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The Risk of Post-Pandemic Instability

With markets, policymakers, and commentators fixated on the coming economic boom in vaccinated countries, it is all too easy to miss dangers looming on the horizon. But history (and common sense) suggests that crises like the coronavirus pandemic do not simply recede into memory.

ATLANTA – With vaccinations raising hopes for an end to the pandemic, predictions about the post-COVID world are multiplying fast. From envisioning a reordered economy to forecasting how people will live, work, and play, experts are doing their best to extrapolate from developments that the virus has put into motion.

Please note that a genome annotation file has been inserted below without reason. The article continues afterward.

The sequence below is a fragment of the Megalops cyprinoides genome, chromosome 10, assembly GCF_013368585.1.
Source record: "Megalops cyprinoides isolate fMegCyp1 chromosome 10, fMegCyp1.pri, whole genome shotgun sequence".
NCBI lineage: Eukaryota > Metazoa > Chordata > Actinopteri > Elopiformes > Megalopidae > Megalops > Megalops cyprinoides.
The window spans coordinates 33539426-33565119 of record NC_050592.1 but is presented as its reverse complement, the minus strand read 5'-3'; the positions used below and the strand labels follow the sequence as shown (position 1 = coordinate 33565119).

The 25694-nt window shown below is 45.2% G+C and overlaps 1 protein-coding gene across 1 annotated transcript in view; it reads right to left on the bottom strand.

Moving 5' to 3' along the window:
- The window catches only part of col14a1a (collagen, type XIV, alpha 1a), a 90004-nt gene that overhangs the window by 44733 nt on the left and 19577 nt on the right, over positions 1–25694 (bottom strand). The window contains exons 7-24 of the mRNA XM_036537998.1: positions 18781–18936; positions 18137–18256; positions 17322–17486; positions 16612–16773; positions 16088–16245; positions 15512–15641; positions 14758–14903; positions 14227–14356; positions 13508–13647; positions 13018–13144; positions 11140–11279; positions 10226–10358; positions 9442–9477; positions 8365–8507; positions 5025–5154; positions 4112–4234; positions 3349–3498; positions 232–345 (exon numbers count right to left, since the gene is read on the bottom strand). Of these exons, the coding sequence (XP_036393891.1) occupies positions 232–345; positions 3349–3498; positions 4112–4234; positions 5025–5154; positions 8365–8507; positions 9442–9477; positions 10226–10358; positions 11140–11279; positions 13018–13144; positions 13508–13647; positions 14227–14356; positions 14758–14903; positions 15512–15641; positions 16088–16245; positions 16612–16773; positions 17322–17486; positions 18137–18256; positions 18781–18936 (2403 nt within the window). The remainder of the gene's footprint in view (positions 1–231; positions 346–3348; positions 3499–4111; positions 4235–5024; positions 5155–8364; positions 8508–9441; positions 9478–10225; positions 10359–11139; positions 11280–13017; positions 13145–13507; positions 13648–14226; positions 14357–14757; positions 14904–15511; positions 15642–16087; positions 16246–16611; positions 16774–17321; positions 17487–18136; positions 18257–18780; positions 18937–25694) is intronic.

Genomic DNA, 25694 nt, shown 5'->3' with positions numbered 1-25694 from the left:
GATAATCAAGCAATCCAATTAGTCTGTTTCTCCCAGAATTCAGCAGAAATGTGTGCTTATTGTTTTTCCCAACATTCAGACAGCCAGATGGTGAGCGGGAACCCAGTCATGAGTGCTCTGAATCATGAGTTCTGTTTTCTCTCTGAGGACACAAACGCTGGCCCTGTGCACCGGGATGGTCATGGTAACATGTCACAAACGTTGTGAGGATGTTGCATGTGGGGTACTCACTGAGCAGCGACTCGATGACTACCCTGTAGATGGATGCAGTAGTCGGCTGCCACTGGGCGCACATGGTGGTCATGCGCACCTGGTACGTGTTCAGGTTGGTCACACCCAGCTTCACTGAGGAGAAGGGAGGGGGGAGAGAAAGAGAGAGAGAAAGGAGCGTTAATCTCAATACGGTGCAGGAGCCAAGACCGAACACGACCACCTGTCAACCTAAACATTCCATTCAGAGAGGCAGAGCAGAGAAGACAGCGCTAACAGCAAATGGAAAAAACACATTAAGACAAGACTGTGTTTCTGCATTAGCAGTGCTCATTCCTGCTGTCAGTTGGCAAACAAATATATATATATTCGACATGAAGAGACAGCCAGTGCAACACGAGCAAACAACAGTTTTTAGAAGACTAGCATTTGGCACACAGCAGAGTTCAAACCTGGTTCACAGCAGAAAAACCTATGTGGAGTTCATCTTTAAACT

In the United States, most forecasters, whether on Wall Street or in Washington, are fixated on the short term: namely, the likelihood of higher US economic growth following mass vaccination (which will liberate consumer spending) and a new $1.9 trillion recovery package. Fortunately, two economists at the International Monetary Fund have lent some balance to the prevailing bullishness.

Offering a longer-term perspective, Philip Barrett and Sophia Chen point out that the pandemic’s political impact has yet to materialize. As they and Nan Li noted in a blog post in early February, “history is replete with examples of disease outbreaks casting long shadows of social repercussions.” Generally, the social scarring from such mass tragedies doesn’t show up for years, and there is no reason to think that the coronavirus pandemic will be an exception. Following the historical pattern, today’s lockdowns, limited mobility, and crisis-induced displays of national unity have merely masked the pandemic’s full effects.

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